'Harmony was the best thing that could have ever happened to me'
Despite the dark clouds and pouring rain on Saturday, June 18, a glimmer of hope shined through the Harmony Academy graduation as the school's third cohort of students turned their tassels on Saturday, June 18.
Harmony, which is based in Lake Oswego and the only recovery high school in Oregon , opened in 2019. The school is designed to help students who are recovering from substance use disorders thrive in their academics and their recovery journeys. On Saturday, families and staff gathered on the field behind the school to celebrate the achievements of the graduating seniors. The school has graduated nearly 30 students so far.
Principal Sharon Dursi Martin kicked off commencement with a tribute to the students who faced challenges with resilience and determination.
"We're here to share the victories of 10 beautiful, young people who took action against some pretty big odds," Dursi Martin said. "They showed up in early recovery, they risked hope, they changed. They built an unshakable community of love and they pushed through all the hard things … Because when people act from a place of hope, from a place of defiance of the odds, something different is possible."
Tony Vezina, Harmony co-founder and executive director of 4D Recovery, made a special appearance and spoke about how the conception of the school started from "failure."
In 2016, Vezina decided to shut down 4D's adolescent treatment program services because funding couldn't meet the demand. It was ineffective and sometimes dangerous to push adolescents into an adult-centered recovery continuum, he said.
Yet while making that announcement in a room full of behavioral health treatment providers, he encouraged their support in backing up a solution that could genuinely help Oregonian youth in recovery.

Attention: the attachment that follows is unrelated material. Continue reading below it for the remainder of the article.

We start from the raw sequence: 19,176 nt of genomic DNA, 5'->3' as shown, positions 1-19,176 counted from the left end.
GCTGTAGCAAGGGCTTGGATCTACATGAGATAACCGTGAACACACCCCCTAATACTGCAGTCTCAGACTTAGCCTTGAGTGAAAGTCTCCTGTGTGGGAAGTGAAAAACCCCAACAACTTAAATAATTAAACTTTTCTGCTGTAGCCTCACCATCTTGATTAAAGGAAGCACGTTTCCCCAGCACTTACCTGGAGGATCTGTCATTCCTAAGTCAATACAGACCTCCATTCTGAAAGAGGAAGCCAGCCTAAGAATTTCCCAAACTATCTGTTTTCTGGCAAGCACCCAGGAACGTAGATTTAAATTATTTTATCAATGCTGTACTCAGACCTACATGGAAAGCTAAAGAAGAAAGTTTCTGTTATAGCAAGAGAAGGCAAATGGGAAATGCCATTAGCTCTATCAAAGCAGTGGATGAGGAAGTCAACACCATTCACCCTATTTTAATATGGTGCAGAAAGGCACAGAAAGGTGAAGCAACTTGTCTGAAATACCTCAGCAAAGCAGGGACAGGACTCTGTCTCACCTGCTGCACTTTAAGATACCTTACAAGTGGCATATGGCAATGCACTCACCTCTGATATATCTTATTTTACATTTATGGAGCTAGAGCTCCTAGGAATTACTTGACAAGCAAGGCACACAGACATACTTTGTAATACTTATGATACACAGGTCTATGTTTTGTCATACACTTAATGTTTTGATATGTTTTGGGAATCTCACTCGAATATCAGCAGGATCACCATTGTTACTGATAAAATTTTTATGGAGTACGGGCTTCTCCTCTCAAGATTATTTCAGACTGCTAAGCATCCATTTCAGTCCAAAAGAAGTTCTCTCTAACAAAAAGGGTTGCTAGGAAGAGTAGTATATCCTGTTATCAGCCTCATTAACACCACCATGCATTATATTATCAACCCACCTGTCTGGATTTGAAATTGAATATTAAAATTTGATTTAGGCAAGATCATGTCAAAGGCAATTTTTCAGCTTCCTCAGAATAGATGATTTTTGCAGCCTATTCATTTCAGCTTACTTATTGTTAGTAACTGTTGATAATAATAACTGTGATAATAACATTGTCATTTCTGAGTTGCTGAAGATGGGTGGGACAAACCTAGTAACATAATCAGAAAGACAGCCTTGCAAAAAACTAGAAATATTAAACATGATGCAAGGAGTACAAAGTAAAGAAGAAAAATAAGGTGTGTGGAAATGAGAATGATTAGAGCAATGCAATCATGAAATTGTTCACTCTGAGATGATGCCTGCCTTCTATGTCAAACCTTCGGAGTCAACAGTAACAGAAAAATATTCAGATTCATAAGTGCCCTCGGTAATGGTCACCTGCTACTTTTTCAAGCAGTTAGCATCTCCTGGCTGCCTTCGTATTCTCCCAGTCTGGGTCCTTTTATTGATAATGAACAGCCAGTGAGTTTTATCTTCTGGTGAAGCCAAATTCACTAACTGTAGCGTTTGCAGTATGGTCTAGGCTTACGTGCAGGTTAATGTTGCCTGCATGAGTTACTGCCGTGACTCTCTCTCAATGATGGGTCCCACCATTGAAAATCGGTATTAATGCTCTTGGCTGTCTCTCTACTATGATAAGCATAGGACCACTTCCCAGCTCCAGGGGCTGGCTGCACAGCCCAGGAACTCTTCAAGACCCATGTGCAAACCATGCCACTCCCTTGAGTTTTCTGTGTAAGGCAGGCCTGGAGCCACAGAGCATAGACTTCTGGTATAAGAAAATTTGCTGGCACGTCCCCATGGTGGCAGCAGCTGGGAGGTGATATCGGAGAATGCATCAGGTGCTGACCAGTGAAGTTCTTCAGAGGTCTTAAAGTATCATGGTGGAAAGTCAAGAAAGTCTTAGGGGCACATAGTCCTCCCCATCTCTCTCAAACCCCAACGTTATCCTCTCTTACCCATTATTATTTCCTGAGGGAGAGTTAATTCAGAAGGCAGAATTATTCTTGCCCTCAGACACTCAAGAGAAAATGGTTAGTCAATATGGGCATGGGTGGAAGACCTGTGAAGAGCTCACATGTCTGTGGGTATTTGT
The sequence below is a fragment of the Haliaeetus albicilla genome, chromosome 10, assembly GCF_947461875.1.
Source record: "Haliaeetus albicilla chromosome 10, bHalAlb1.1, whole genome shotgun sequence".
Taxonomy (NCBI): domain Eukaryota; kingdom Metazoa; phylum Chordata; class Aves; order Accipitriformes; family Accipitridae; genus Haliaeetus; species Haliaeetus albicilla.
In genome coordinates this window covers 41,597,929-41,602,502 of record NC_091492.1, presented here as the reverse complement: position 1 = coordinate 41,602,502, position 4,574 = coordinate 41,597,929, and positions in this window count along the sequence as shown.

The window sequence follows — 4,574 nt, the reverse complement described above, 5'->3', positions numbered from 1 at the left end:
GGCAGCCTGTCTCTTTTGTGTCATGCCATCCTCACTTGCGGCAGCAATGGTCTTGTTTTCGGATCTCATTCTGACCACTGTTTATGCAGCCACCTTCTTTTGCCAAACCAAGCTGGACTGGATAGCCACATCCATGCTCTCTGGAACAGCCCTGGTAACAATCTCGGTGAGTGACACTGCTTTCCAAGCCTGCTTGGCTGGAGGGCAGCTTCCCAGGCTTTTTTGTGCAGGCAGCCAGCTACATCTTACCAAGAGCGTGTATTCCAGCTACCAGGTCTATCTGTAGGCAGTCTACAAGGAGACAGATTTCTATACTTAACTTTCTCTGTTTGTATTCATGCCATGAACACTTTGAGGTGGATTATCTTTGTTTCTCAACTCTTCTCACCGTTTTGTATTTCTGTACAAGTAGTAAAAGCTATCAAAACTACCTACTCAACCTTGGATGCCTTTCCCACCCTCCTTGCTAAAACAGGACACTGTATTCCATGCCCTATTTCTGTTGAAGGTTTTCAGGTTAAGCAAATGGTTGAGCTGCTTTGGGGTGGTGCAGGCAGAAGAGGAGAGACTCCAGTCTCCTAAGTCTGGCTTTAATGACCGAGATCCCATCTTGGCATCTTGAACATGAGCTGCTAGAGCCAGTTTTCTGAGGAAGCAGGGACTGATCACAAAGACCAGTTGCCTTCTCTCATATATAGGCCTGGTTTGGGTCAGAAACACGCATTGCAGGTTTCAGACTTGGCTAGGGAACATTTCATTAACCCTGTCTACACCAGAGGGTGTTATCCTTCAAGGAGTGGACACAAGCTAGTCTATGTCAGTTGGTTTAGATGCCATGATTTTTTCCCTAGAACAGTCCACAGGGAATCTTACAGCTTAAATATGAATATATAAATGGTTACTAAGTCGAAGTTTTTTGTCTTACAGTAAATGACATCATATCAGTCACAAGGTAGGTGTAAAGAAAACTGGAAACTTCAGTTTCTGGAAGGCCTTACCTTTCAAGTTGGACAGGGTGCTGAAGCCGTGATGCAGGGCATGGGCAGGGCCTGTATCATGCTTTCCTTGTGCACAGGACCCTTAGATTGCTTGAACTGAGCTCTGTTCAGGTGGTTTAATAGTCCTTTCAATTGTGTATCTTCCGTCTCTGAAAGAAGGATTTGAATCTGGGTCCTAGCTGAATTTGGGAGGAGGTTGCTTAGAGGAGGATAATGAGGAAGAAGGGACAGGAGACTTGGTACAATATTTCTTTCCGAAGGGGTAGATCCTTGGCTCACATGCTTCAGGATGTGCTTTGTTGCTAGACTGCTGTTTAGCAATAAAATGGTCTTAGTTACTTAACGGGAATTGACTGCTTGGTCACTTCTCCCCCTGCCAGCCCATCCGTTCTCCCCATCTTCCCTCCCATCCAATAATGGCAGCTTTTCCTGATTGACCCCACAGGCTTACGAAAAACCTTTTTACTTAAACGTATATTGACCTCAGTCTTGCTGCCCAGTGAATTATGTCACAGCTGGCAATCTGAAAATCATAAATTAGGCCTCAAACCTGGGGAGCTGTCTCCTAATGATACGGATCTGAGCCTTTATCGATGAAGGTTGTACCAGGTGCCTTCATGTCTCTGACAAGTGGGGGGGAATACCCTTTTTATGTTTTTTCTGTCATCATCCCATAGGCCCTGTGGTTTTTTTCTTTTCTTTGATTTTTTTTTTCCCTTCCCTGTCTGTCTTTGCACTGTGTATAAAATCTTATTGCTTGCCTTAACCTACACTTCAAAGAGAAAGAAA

"I steadied my nerves and prepared to present this glimmer of hope shining in the darkness of Oregon's behavioral health universe — and that was the concept of the recovery high school," Vezina said.
Three years later, Harmony opened as Oregon's first jump toward recovery schools. Vezina later said that, despite Oregon still ranking number one in addiction across the United States and dead last in treatment service, the students graduating are examples of progress.
"I can solidly say that we have made progress and it's exemplified in each of you guys," he said. "Recovery takes work, grit, determination, resilience, heartbreak, headache and most importantly, for me, it takes failure after failure after failure. I had to fail over and over again to see my dreams realized, and I know that each and every one of you have experienced the plight I experienced. But like me, even though you failed many times, you did not quit."
Vezina said that the students are the "hope" that the world needs to stay inspired and to let other people know that it is OK to fail, as long as you pick yourself back up again.
"I implore you guys today to let this be one small single step in your recovery journey, and let your story pave the way for more teens to find the courage to fail — but to keep going," he said.
At Harmony, students take regular classes that are taught at any other high school. But they also participate in peer support groups and one-on-one sessions with trained recovery coaches. Math teacher Jake Sweety said that the work students have completed in their education and recovery is inspirational.